Thursday, November 27, 2008

The Carpenter's Gift

From an unexpected craftsman, was created a gift for a person so deserving.

I first met Stanley shortly after I opened my Family Practice office. Like many, he presented with a story of tragedy much too lengthy for his years. I met him soon after he had suffered a stroke, in his early 30’s. My first thoughts revolved around this young age and this awful event that left him a shell of who he once was. It wasn’t until a few years later that I really got to know him.
Like usual, Stanley would present every so many months to allow me to monitor his progress. At first, Stanley’s wife would come back to the exam room with him…similar to a mother with her child. She would answer for him and direct his portion of the interview, expecting me to be impatient with her husband who was now relegated to a childlike existence. After a few visits, he would venture back to the exam room alone as she would wait in the waiting room. It was during these visits that I was able to witness the full extent of the damage that the stroke had caused.
Thankfully the stroke did not effect him physically. Stanley wore a medium build, 70’s style, longer than average, neatly combed brown hair parted on the side. For a thought he reminded me of the Eagles’ Glenn Fry. He walked normally and retained full use of all of his physical attributes. To look at him briefly, like we too often do, you might not notice that something was wrong with Stanley. But when you truly watched him move, you could see a hint of something definitely missing. Stanley had the stature of a grown man but possessed the assurance of a child. He walked with unsure steps and looked with uncertain eyes. I couldn’t help but feel bad for him. How difficult to be functioning at the level of a child trapped in a man’s body.
Talking and listening to Stanley revealed the greatest level of damage. He listened painfully trying to comprehend even the simplest of sentences. He responded even slower. When I would ask him how had he been feeling since we last talked, he struggled with a response. His answers were forced and his vocabulary was limited to short, quick, one word answers. Nothing more. He never smiled and his voice was always monotone devoid of the normal influx that we all possess. Not to be unkind….Stanley had an unhappy animated voice….a voice without joy.
Stanley would seldom make eye contact. It was though he was ashamed. He would often look down at his feet when he did speak and infrequently glance out of the corner of his eye to read your expression. He would sit with a teenagers slumped posture and often sit on his hands while on the exam table. Certainly he realized something was wrong with the way he felt. Certainly he knew something was wrong with Stanley.
It pained me to see him struggle. A simple question and answer session seemed a cruel reminder to both of us…that he was a shell of the man who he once was. After a few office visits I realized that he wasn’t going to get better. This was as good as it was going to get. Stanley was relegated to what I envisioned as an awful existence.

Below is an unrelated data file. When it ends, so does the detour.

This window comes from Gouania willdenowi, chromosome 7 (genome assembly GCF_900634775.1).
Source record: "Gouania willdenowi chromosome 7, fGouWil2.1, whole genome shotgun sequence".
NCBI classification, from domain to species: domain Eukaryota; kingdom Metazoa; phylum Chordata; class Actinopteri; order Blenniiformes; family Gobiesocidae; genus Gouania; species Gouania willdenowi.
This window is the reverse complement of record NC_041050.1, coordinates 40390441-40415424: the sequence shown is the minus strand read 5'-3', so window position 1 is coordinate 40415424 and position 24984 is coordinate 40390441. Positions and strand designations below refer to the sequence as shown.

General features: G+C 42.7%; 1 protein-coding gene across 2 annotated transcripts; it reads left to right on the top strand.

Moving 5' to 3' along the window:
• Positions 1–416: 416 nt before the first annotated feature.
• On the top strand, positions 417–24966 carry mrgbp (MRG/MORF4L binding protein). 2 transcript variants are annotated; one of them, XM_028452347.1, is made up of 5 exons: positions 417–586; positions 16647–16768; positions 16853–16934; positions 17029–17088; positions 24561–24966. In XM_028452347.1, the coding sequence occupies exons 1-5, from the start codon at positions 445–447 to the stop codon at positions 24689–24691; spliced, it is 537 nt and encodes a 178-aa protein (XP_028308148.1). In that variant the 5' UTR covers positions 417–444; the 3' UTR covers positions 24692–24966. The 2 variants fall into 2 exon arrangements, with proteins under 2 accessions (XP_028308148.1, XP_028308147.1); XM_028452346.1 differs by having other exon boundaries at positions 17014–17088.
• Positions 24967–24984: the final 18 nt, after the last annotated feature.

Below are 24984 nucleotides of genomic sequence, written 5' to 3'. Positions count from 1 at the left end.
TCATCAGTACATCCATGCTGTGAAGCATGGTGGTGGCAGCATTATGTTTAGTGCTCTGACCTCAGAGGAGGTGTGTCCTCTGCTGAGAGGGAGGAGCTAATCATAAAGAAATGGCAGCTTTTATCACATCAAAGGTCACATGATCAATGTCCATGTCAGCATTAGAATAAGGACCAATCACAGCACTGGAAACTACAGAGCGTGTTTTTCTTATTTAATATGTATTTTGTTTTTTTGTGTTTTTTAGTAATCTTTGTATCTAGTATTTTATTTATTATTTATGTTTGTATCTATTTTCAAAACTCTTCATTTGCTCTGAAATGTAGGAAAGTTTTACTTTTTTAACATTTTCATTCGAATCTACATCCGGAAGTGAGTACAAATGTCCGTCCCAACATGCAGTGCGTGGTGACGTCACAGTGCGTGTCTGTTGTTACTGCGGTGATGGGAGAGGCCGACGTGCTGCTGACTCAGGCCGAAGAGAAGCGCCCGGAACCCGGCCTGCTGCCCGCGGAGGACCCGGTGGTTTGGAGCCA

One day he presented a little differently. I can’t say that it was a positive change. It wasn’t. I couldn’t have imagined him looking any more lost that he usually did but….lost he did look. I found myself hanging even more on every forced word. His gait was pressured and his mannerisms suspicious. For the first time, I saw terror in his eyes.
Stanley was experiencing panic attacks. It wasn’t bad enough that he was a prisoner in his own thoughts. Now the clouded visions he lived with, brought with them…uncertainty.
Slowly and painfully he painted the scenes with trembling one word palates. Where, in the past, he found comfort in being alone, he now found fear. He always was uncomfortable around large groups of people. Now this discomfort turned to panic. He found himself trembling with thoughts of the future but haunted with visions of the past. He continued to paint me his picture. I continued to feel uneasy. His voice quivered as if a child describing nightmare after nightmare. Unfortunately, this without the promise of the morning.
I prescribed for him 2 medications. One to take daily that would eventually after several weeks allow the demons to go away. The other medication was to take on a “as needed” basis to hopefully do the same while the other, much less sedating, medicine took effect.
I explained my plan several times to make sure that he understood. I think that he did and assured him that I was just a phone call away. I escorted him into the waiting room hoping to find his wife, but she wasn’t with him. A neighbor had brought him that day. I reached out and shook Stanley’s hand, longer than I had before just to get his attention. I made him promise to call me if he needed me and to come back in 4 weeks. He gave me his one word promise without making eye contact and out the door he went. I swallowed hard and remembered my children’s first day of school.